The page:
09/27/2014 02:23 EDT | Updated 11/27/2014 05:59 EST

Montreal walkathon fights HIV stigma

Thousands walked through the streets of downtown Montreal today to raise money — and awareness — for the fight against HIV/AIDS.

The Farha Foundation held its 22nd ÇA MARCHE walkathon in support of the more than 20,000 people living with the virus in Quebec.

It attracted about 3,000 people, each with a unique reason for coming out.

Some have been marching for HIV/AIDS awareness since a Montreal fashion industry executive — Ron Farha — started the foundation before he died of the disease in 1993.

Melodie Hicks is a nursing professor at Vanier college who brought her students to the walk ahead of an exchange program to Malawi, a country where about 10 per cent of the population are HIV-positive.  

“There they will see AIDS and how AIDS is absolutely still devastating has devastated families and complete populations,” said Hicks.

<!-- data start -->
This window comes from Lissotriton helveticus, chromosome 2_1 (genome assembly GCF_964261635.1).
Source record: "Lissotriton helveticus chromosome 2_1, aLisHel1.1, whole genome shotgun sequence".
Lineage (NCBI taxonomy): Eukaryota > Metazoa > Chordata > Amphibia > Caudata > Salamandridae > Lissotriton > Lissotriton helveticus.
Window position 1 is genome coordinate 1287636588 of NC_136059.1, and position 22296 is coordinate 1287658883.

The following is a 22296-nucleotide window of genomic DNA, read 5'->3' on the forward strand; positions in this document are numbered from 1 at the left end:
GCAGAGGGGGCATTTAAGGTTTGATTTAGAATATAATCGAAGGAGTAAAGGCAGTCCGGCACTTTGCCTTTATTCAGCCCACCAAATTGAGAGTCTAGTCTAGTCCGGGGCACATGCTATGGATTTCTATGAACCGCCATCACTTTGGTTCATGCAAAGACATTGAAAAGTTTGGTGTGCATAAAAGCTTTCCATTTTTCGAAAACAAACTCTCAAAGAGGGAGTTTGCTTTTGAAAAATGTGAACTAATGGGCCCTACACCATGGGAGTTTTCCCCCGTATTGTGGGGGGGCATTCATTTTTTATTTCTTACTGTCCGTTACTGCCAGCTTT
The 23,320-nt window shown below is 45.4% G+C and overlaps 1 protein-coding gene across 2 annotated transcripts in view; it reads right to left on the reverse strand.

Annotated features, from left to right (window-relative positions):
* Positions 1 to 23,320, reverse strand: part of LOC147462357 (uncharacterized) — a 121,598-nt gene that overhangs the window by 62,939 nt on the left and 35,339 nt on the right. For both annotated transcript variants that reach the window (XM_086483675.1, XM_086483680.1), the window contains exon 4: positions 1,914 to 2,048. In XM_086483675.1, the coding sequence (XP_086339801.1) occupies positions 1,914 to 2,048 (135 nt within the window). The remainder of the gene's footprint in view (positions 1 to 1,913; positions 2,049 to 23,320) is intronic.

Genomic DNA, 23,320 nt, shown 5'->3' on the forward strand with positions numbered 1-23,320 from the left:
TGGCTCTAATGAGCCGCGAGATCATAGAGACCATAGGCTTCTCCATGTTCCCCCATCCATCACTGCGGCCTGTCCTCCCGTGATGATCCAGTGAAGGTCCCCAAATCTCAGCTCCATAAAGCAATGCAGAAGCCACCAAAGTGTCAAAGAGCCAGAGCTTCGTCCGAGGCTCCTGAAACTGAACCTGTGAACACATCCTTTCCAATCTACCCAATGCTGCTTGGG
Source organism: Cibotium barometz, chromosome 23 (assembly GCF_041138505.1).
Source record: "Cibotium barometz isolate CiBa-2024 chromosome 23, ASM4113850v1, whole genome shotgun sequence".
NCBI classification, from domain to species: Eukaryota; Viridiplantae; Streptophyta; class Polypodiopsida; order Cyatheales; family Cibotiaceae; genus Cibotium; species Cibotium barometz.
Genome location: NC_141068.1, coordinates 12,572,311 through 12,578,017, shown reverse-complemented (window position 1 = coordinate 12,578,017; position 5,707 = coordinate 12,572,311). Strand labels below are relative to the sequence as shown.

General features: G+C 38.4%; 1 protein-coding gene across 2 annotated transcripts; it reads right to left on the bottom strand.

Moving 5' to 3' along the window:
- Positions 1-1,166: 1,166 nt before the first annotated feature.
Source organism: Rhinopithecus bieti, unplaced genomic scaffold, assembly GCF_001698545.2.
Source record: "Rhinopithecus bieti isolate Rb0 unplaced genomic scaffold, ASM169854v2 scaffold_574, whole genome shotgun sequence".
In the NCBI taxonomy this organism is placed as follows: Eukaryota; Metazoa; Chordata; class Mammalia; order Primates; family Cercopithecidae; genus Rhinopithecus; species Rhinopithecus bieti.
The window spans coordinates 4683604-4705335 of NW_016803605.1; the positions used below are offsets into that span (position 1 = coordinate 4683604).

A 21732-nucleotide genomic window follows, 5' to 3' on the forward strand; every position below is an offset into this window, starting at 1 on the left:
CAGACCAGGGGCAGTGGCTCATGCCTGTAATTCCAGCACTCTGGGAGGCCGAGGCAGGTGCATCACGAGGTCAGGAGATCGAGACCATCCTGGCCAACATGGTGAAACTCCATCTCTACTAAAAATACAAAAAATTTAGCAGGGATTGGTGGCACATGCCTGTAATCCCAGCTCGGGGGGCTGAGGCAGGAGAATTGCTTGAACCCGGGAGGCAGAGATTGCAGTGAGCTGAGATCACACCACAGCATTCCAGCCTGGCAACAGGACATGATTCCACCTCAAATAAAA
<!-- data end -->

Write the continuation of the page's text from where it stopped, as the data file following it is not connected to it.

“For many around the world [AIDS is] something that is not considered a chronic illness, it is a death sentence.”

Prevention and education

Organizers say raising money is important, but it is also crucial to help people recognize that unlike in Malawi, HIV/AIDS in Quebec is often a chronic illness that is not terminal.

The seven kilometre march wound its way through downtown before ending in Place Émilie-Gamelin for a celebration.

Since 1992, the Farha Foundation has distributed close to $9.3 million to 76 organizations throughout Quebec that provide services to HIV/AIDS victims, as well as HIV/AIDS prevention and education programs.